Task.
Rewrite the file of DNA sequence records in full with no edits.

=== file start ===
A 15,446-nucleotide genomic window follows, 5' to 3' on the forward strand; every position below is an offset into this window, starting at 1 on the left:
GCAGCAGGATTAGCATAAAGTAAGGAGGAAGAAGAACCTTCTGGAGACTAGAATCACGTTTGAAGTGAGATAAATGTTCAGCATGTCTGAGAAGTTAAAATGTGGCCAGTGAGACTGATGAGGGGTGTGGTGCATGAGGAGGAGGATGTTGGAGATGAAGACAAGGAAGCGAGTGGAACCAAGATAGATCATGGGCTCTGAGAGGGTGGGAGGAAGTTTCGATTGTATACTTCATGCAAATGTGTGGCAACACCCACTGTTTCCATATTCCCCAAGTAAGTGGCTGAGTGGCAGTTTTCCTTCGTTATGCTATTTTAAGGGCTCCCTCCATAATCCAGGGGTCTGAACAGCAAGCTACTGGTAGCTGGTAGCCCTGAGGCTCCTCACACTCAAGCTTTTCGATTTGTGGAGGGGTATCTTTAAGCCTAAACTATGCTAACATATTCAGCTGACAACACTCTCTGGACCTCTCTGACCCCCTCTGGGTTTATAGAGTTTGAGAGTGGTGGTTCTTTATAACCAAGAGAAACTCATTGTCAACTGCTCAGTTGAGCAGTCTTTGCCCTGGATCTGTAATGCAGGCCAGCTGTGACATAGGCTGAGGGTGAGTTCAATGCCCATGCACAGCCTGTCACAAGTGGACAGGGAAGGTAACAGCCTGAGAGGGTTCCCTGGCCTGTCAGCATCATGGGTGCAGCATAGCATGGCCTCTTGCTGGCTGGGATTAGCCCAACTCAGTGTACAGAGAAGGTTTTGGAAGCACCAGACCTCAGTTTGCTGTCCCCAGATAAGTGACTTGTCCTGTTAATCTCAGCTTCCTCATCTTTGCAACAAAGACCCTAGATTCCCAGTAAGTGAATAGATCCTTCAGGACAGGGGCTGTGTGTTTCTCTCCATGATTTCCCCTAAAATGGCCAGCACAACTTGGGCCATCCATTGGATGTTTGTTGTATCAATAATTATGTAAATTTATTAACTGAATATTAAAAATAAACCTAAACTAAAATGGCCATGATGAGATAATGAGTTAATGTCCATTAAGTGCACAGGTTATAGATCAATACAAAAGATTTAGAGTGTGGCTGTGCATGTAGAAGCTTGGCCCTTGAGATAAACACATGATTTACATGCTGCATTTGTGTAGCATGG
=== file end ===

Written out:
A 15,446-nucleotide genomic window follows, 5' to 3' on the forward strand; every position below is an offset into this window, starting at 1 on the left:
GCAGCAGGATTAGCATAAAGTAAGGAGGAAGAAGAACCTTCTGGAGACTAGAATCACGTTTGAAGTGAGATAAATGTTCAGCATGTCTGAGAAGTTAAAATGTGGCCAGTGAGACTGATGAGGGGTGTGGTGCATGAGGAGGAGGATGTTGGAGATGAAGACAAGGAAGCGAGTGGAACCAAGATAGATCATGGGCTCTGAGAGGGTGGGAGGAAGTTTCGATTGTATACTTCATGCAAATGTGTGGCAACACCCACTGTTTCCATATTCCCCAAGTAAGTGGCTGAGTGGCAGTTTTCCTTCGTTATGCTATTTTAAGGGCTCCCTCCATAATCCAGGGGTCTGAACAGCAAGCTACTGGTAGCTGGTAGCCCTGAGGCTCCTCACACTCAAGCTTTTCGATTTGTGGAGGGGTATCTTTAAGCCTAAACTATGCTAACATATTCAGCTGACAACACTCTCTGGACCTCTCTGACCCCCTCTGGGTTTATAGAGTTTGAGAGTGGTGGTTCTTTATAACCAAGAGAAACTCATTGTCAACTGCTCAGTTGAGCAGTCTTTGCCCTGGATCTGTAATGCAGGCCAGCTGTGACATAGGCTGAGGGTGAGTTCAATGCCCATGCACAGCCTGTCACAAGTGGACAGGGAAGGTAACAGCCTGAGAGGGTTCCCTGGCCTGTCAGCATCATGGGTGCAGCATAGCATGGCCTCTTGCTGGCTGGGATTAGCCCAACTCAGTGTACAGAGAAGGTTTTGGAAGCACCAGACCTCAGTTTGCTGTCCCCAGATAAGTGACTTGTCCTGTTAATCTCAGCTTCCTCATCTTTGCAACAAAGACCCTAGATTCCCAGTAAGTGAATAGATCCTTCAGGACAGGGGCTGTGTGTTTCTCTCCATGATTTCCCCTAAAATGGCCAGCACAACTTGGGCCATCCATTGGATGTTTGTTGTATCAATAATTATGTAAATTTATTAACTGAATATTAAAAATAAACCTAAACTAAAATGGCCATGATGAGATAATGAGTTAATGTCCATTAAGTGCACAGGTTATAGATCAATACAAAAGATTTAGAGTGTGGCTGTGCATGTAGAAGCTTGGCCCTTGAGATAAACACATGATTTACATGCTGCATTTGTGTAGCATGG